I will admit I don't have a lot of first hand experience with the 7 mag and factory loads but I am an experienced re-loader. For deer and antelope many people tend to use the lighter, soft point bullets. This is fine, but I would recommend you stick to a bullet with controlled expansion. the velocities of the 7 mag can do a lot of unneccessary tissue damage with bullets that are not bonded or have a thick jacket. I hear a lot of good things about the hornady line of ammo and personally like their interbond and interlock bullets. You can also find factory ammo with nosler accubond or barnes bullets. In your case, probably the most important thing is accuracy and you may have to try a couple brands or bullet weights to find what shoots best. Enjoy the shooting and good luck in pursuit of the goats.
I'd go with the Winchester 150 ballistic silver tip. I've used 150 grain nosler ballistic tip hand loads and these are almost the same thing. The 150 had a thicker jacket than the 140 and bring heavier will also be slower, which helps reduce blowups and increase penetration. Also has a better bc and does better in the wind than a 140.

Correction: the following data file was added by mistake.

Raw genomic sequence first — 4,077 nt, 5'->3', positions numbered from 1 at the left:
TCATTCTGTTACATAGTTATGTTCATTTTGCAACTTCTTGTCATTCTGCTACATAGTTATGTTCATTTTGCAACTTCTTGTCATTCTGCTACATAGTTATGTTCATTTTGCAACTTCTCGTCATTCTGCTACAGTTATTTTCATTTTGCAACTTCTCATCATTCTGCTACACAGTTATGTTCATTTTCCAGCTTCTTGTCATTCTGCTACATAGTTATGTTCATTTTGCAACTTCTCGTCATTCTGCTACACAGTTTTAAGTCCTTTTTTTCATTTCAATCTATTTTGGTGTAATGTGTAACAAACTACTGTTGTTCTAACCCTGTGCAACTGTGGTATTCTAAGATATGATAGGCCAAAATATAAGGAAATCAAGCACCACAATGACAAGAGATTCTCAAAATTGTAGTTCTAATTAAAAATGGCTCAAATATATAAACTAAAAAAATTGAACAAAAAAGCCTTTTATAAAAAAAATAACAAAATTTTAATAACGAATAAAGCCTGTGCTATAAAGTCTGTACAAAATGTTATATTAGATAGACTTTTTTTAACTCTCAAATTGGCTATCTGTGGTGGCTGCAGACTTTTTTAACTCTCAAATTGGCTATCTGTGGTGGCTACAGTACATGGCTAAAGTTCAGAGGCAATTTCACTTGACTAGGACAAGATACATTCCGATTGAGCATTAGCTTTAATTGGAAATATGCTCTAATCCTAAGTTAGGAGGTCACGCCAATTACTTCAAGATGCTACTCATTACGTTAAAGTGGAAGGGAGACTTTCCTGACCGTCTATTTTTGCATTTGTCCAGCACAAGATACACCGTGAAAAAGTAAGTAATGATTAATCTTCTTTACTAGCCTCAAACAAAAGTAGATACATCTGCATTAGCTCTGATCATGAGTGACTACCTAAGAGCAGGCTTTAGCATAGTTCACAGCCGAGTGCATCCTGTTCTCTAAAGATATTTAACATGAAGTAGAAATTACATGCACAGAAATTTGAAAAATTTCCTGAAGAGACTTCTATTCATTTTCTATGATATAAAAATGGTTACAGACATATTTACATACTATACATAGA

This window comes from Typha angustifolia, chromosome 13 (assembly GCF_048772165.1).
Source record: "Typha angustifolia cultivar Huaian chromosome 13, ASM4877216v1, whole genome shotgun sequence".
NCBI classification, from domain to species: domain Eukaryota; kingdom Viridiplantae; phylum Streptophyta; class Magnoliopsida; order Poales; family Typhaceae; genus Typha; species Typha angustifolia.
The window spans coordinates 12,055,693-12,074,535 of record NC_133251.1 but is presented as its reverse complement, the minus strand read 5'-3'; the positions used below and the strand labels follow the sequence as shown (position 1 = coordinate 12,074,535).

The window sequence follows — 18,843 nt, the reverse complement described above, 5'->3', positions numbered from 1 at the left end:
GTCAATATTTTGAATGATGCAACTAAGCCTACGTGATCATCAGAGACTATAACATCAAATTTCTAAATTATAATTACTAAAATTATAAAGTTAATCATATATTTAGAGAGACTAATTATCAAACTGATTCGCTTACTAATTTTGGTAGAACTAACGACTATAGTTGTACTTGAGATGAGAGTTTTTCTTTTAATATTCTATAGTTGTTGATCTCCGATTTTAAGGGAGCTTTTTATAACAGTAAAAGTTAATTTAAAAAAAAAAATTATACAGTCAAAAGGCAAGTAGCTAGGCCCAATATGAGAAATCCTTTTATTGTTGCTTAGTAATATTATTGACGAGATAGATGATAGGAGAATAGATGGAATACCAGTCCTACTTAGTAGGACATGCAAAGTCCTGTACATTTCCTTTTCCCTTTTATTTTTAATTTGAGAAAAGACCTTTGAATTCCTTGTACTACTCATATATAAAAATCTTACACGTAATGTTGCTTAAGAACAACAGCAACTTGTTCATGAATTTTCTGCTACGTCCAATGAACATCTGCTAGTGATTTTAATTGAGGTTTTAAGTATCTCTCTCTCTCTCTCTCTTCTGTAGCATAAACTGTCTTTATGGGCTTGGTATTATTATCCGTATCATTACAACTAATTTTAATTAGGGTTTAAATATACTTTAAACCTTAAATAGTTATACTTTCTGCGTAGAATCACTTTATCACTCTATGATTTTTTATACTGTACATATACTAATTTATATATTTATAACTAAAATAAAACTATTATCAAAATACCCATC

I've used the 150 gr Nosler Ballistic Tips on deer and pronghorns with great success and reasonable meat damage when shots are properly placed. Used the 150 gr Swift Sirocco on elk successfully too...nearly identical drop chart. Just bought a Savage Long Range Hunter in 7mm so will see what it likes best. Will try the 168 Berger as an all around load.
Don’t let it fool you, late season food plots do work. Many people believe that the only time to plant a food plot is during spring but this is not true!! This spring and summer like many people I worked all the time leaving little time for the outdoors. That time was spent scouting areas and hanging tree stands. I didn’t think that I would be able to plant a successful food plot for the 2010 hunting season. But boy was I wrong. I had never planted a fall foot plot before fall 2010, and I...